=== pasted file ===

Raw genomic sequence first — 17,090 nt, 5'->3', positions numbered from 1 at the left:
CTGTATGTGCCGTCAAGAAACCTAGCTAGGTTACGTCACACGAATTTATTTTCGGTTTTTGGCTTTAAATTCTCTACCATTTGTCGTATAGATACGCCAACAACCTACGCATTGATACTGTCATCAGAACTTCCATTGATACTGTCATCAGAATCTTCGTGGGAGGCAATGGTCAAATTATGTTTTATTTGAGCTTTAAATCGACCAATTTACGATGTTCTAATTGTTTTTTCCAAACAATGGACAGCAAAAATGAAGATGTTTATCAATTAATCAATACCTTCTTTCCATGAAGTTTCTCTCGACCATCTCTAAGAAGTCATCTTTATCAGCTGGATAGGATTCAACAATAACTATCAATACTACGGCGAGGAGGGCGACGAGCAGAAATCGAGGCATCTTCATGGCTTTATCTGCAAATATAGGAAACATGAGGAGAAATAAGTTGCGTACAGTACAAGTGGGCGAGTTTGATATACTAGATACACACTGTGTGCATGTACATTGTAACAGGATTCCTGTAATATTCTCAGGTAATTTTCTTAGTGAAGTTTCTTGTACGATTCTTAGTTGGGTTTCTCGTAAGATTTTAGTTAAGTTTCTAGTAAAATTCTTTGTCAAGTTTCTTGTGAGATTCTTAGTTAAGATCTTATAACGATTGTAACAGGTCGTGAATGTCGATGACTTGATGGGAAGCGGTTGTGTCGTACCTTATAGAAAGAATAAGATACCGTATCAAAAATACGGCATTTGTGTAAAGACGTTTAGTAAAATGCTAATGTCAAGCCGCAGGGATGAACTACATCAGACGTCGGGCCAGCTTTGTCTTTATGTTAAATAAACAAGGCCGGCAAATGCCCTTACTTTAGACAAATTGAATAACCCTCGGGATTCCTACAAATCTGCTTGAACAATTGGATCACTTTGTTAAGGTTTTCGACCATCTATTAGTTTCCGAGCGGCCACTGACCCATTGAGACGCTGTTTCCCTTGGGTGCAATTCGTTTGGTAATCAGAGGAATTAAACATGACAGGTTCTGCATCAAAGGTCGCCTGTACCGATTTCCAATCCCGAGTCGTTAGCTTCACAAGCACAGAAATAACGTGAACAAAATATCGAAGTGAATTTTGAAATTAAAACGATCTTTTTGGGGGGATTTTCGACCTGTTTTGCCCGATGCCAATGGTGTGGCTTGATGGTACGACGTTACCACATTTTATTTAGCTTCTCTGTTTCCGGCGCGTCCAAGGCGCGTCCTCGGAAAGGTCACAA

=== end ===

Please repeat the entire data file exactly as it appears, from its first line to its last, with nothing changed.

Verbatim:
Raw genomic sequence first — 17,090 nt, 5'->3', positions numbered from 1 at the left:
CTGTATGTGCCGTCAAGAAACCTAGCTAGGTTACGTCACACGAATTTATTTTCGGTTTTTGGCTTTAAATTCTCTACCATTTGTCGTATAGATACGCCAACAACCTACGCATTGATACTGTCATCAGAACTTCCATTGATACTGTCATCAGAATCTTCGTGGGAGGCAATGGTCAAATTATGTTTTATTTGAGCTTTAAATCGACCAATTTACGATGTTCTAATTGTTTTTTCCAAACAATGGACAGCAAAAATGAAGATGTTTATCAATTAATCAATACCTTCTTTCCATGAAGTTTCTCTCGACCATCTCTAAGAAGTCATCTTTATCAGCTGGATAGGATTCAACAATAACTATCAATACTACGGCGAGGAGGGCGACGAGCAGAAATCGAGGCATCTTCATGGCTTTATCTGCAAATATAGGAAACATGAGGAGAAATAAGTTGCGTACAGTACAAGTGGGCGAGTTTGATATACTAGATACACACTGTGTGCATGTACATTGTAACAGGATTCCTGTAATATTCTCAGGTAATTTTCTTAGTGAAGTTTCTTGTACGATTCTTAGTTGGGTTTCTCGTAAGATTTTAGTTAAGTTTCTAGTAAAATTCTTTGTCAAGTTTCTTGTGAGATTCTTAGTTAAGATCTTATAACGATTGTAACAGGTCGTGAATGTCGATGACTTGATGGGAAGCGGTTGTGTCGTACCTTATAGAAAGAATAAGATACCGTATCAAAAATACGGCATTTGTGTAAAGACGTTTAGTAAAATGCTAATGTCAAGCCGCAGGGATGAACTACATCAGACGTCGGGCCAGCTTTGTCTTTATGTTAAATAAACAAGGCCGGCAAATGCCCTTACTTTAGACAAATTGAATAACCCTCGGGATTCCTACAAATCTGCTTGAACAATTGGATCACTTTGTTAAGGTTTTCGACCATCTATTAGTTTCCGAGCGGCCACTGACCCATTGAGACGCTGTTTCCCTTGGGTGCAATTCGTTTGGTAATCAGAGGAATTAAACATGACAGGTTCTGCATCAAAGGTCGCCTGTACCGATTTCCAATCCCGAGTCGTTAGCTTCACAAGCACAGAAATAACGTGAACAAAATATCGAAGTGAATTTTGAAATTAAAACGATCTTTTTGGGGGGATTTTCGACCTGTTTTGCCCGATGCCAATGGTGTGGCTTGATGGTACGACGTTACCACATTTTATTTAGCTTCTCTGTTTCCGGCGCGTCCAAGGCGCGTCCTCGGAAAGGTCACAA